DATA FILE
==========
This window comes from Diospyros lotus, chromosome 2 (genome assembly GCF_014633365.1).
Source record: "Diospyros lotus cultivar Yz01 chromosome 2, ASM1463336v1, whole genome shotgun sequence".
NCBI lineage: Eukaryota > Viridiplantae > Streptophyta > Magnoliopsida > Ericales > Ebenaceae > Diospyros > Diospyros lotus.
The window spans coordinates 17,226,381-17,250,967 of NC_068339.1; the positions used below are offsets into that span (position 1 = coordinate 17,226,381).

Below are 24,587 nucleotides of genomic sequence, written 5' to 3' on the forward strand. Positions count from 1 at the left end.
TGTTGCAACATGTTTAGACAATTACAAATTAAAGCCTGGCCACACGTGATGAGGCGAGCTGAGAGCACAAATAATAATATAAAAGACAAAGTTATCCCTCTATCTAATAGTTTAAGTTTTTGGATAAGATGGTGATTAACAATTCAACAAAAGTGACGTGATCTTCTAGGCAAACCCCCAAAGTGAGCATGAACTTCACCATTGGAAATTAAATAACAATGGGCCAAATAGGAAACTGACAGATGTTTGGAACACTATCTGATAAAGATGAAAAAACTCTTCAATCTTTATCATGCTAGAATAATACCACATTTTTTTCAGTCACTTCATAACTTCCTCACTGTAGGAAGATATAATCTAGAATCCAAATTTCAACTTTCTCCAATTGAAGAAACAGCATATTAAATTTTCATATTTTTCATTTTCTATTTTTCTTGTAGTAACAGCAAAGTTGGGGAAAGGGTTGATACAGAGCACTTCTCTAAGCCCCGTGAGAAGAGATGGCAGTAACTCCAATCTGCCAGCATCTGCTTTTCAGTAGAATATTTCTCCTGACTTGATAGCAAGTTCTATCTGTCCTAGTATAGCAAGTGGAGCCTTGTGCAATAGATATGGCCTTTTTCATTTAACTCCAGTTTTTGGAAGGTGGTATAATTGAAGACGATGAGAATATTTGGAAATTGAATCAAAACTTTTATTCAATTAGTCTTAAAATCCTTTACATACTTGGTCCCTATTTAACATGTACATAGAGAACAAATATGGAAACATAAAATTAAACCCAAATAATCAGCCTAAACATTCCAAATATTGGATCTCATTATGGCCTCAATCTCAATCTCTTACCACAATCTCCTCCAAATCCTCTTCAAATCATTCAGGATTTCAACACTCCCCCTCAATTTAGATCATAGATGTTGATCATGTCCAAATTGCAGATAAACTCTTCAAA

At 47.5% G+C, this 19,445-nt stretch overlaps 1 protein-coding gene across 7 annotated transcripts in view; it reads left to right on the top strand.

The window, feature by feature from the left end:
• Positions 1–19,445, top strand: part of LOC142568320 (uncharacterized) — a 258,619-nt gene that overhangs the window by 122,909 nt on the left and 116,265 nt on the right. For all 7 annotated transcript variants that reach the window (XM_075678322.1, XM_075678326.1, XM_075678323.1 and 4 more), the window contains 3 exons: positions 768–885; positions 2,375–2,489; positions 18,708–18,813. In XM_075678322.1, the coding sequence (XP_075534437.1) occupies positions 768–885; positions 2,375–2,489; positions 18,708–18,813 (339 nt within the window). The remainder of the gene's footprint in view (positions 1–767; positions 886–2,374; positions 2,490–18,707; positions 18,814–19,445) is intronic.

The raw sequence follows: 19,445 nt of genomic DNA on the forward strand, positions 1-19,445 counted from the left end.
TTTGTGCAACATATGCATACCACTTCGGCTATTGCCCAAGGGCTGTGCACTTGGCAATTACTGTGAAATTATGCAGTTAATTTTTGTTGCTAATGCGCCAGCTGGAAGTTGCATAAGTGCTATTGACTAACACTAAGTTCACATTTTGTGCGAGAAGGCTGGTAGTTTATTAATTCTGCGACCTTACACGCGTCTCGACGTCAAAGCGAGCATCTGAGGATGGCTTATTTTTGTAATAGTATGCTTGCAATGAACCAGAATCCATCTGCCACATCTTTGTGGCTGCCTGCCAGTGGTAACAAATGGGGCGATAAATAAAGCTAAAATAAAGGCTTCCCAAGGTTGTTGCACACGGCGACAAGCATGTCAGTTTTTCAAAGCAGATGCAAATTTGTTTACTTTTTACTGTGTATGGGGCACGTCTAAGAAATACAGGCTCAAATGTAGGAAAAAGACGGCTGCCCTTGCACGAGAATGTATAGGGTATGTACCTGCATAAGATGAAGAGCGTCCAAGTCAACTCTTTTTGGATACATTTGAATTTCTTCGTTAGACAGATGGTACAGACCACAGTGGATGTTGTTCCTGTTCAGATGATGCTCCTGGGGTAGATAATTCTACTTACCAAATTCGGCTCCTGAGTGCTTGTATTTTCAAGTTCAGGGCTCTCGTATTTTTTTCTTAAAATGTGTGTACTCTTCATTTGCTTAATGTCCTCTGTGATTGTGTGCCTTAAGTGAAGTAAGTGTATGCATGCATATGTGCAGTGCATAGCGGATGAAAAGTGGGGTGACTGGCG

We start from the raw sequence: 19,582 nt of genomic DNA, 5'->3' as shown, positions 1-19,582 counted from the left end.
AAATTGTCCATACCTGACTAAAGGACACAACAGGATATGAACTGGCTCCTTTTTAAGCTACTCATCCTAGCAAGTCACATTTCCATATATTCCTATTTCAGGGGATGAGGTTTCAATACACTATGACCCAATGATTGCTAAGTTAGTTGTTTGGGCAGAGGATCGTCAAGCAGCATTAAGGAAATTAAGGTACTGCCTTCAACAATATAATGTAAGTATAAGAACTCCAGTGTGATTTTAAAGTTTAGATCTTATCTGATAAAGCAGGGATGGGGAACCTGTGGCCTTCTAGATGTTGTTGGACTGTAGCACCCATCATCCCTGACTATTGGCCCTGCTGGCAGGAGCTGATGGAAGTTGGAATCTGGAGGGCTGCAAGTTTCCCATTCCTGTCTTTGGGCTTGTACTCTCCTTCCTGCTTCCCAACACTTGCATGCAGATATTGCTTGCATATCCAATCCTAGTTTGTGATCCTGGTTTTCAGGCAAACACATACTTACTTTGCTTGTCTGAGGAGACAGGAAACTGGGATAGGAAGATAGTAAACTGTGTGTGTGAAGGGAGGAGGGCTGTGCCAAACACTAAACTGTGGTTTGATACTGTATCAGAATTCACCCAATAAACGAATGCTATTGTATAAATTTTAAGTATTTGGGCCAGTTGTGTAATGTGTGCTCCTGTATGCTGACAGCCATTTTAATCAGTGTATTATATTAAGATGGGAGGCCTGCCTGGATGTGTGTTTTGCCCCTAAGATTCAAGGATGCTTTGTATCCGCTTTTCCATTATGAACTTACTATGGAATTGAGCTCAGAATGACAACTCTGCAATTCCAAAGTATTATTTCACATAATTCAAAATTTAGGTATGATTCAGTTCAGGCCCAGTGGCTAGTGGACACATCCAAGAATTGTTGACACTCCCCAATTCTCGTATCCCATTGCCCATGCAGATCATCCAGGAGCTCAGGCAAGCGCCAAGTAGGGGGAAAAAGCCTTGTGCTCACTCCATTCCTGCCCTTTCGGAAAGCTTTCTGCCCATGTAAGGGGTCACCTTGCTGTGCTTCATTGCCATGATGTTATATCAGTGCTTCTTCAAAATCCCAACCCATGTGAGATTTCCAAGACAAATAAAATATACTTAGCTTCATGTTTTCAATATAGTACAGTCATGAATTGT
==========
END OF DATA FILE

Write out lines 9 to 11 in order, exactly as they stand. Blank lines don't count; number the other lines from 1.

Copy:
• Positions 1–19,445, top strand: part of LOC142568320 (uncharacterized) — a 258,619-nt gene that overhangs the window by 122,909 nt on the left and 116,265 nt on the right. For all 7 annotated transcript variants that reach the window (XM_075678322.1, XM_075678326.1, XM_075678323.1 and 4 more), the window contains 3 exons: positions 768–885; positions 2,375–2,489; positions 18,708–18,813. In XM_075678322.1, the coding sequence (XP_075534437.1) occupies positions 768–885; positions 2,375–2,489; positions 18,708–18,813 (339 nt within the window). The remainder of the gene's footprint in view (positions 1–767; positions 886–2,374; positions 2,490–18,707; positions 18,814–19,445) is intronic.

The raw sequence follows: 19,445 nt of genomic DNA on the forward strand, positions 1-19,445 counted from the left end.
TTTGTGCAACATATGCATACCACTTCGGCTATTGCCCAAGGGCTGTGCACTTGGCAATTACTGTGAAATTATGCAGTTAATTTTTGTTGCTAATGCGCCAGCTGGAAGTTGCATAAGTGCTATTGACTAACACTAAGTTCACATTTTGTGCGAGAAGGCTGGTAGTTTATTAATTCTGCGACCTTACACGCGTCTCGACGTCAAAGCGAGCATCTGAGGATGGCTTATTTTTGTAATAGTATGCTTGCAATGAACCAGAATCCATCTGCCACATCTTTGTGGCTGCCTGCCAGTGGTAACAAATGGGGCGATAAATAAAGCTAAAATAAAGGCTTCCCAAGGTTGTTGCACACGGCGACAAGCATGTCAGTTTTTCAAAGCAGATGCAAATTTGTTTACTTTTTACTGTGTATGGGGCACGTCTAAGAAATACAGGCTCAAATGTAGGAAAAAGACGGCTGCCCTTGCACGAGAATGTATAGGGTATGTACCTGCATAAGATGAAGAGCGTCCAAGTCAACTCTTTTTGGATACATTTGAATTTCTTCGTTAGACAGATGGTACAGACCACAGTGGATGTTGTTCCTGTTCAGATGATGCTCCTGGGGTAGATAATTCTACTTACCAAATTCGGCTCCTGAGTGCTTGTATTTTCAAGTTCAGGGCTCTCGTATTTTTTTCTTAAAATGTGTGTACTCTTCATTTGCTTAATGTCCTCTGTGATTGTGTGCCTTAAGTGAAGTAAGTGTATGCATGCATATGTGCAGTGCATAGCGGATGAAAAGTGGGGTGACTGGCG